The Soviet Bloc forced a temporary halt to discussion of Poland at the European Security Conference meeting here today after Western foreign ministers denounced the military takeover in Warsaw and accused Moscow of having a direct role in it.
Left waiting in the wings were French Foreign Minister Claude Cheysson and representatives of a number of other NATO countries who had said they wanted to speak at today's session.
Cheysson, visibly angered by the refusal of the Communist countries to let him speak, labeled the Communist tactics "a strange expression of freedom of speech" and vowed to return for the next scheduled meeting of the talks on Friday. He said his statement would be "remarkably similar" to the criticisms of the Soviet Union and Polish military government voiced today by Secretary of State Alexander M. Haig Jr., West German Foreign Minister Hans-Dietrich Genscher and Belgian Foreign Minister Leo Tindemans, who spoke on behalf of the 10-nation European Community.
One of the principles of the Helsinki accords that are under review here is the guarantee of freedom of speech.
Haig, one of the few who did get to speak, added his own sharp criticism, saying: "They are trying to evade the truth . . . but they will hear the truth anyway however much they wish to hide it."
As one Canadian delegate put it: "The whole thing has been a fabulous stroke of luck for the West. We came here with Genscher and Haig still disagreeing on key points, and with others equivocal about where they stand. Now the Russians have made everybody so angry through their arbitrary tactics that they're all rallying behind Haig."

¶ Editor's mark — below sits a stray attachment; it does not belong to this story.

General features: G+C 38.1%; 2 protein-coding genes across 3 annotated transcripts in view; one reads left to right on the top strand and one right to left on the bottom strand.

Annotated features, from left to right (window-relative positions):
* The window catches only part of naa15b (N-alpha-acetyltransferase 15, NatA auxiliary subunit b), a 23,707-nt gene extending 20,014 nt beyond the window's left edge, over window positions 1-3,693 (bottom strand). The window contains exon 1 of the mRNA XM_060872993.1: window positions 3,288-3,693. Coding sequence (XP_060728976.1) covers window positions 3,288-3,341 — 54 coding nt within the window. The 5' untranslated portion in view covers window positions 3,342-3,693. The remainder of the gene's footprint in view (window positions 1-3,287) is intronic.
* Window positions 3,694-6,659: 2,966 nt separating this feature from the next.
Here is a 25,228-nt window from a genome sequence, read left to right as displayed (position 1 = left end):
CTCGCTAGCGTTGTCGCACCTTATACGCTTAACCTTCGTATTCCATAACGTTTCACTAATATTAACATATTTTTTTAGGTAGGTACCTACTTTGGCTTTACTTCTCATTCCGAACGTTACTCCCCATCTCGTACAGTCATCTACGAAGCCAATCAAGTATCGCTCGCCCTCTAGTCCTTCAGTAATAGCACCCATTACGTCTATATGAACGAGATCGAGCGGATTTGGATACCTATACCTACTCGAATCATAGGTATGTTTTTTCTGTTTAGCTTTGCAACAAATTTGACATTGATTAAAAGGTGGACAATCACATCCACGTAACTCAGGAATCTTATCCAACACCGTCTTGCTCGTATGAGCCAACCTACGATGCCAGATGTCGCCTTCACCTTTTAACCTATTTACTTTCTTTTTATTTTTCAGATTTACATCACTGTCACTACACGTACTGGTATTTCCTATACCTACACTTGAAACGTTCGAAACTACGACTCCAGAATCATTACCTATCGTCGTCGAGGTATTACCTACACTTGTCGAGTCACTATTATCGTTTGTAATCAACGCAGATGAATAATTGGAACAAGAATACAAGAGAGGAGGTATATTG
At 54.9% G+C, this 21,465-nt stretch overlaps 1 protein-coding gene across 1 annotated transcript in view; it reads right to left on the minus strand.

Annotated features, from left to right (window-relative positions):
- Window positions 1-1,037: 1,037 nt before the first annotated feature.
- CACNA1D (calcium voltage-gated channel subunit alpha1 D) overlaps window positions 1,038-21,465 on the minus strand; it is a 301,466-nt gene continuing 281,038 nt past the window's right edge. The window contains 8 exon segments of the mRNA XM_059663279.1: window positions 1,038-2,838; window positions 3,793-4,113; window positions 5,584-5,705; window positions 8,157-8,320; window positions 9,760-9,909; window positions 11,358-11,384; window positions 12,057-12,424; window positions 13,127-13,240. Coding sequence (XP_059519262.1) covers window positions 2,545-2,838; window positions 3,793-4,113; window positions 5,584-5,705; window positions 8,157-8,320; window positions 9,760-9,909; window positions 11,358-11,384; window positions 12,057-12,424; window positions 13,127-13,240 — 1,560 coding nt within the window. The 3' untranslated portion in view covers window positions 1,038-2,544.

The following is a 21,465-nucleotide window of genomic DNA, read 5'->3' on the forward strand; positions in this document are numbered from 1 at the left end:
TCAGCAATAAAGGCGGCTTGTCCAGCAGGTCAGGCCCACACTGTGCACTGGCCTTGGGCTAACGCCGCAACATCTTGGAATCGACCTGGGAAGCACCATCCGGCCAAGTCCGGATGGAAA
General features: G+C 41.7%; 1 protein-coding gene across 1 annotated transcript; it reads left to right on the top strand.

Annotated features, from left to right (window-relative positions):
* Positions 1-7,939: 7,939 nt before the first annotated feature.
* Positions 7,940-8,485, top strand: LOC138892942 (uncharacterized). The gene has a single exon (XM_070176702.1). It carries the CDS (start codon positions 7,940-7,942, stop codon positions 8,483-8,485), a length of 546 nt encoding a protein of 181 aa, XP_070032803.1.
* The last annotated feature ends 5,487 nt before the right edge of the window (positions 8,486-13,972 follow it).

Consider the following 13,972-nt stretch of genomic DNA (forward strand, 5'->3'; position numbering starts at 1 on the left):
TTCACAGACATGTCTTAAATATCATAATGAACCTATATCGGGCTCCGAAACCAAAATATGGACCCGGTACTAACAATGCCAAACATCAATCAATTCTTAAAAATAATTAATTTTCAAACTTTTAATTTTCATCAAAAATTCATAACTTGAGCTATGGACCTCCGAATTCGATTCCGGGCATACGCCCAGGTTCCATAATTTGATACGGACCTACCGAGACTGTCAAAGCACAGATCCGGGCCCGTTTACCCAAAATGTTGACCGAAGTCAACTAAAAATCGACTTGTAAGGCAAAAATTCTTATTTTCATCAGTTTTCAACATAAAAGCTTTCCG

Underlying the dispute was the decision made by the 15-nation North Atlantic Treaty Organization last month to have their foreign ministers speak out on Poland at today's resumption of the conference that has been assessing the current status of the 1975 Helsinki accords on security and cooperation in Europe.
The so-called Helsinki Final Act, signed by 33 European nations, plus the United States and Canada, is not a formal treaty but is regarded as especially important in Europe as a blueprint for regulating peaceful relations between East and West and guaranteeing the human rights of people in the signatory countries.
Today's meeting began normally with speeches by nine representatives, including Haig, Polish Deputy Foreign Minister Jozef Wiejacz, Soviet Deputy Foreign Minister Leonid Ilyichov, Genscher and Tindemans.
Then Wiejacz, who was presiding under the conference's system of rotating the chairmanship of each session alphabetically, announced he was adjourning the meeting because of an earlier agreement to hold only a morning session.
That drew an immediate objection from the next scheduled speaker, Cheysson, and other Western delegates who pointed out that customary procedure in all past meetings involving the Helsinki accords has been to accommodate all who had signaled their intention to speak.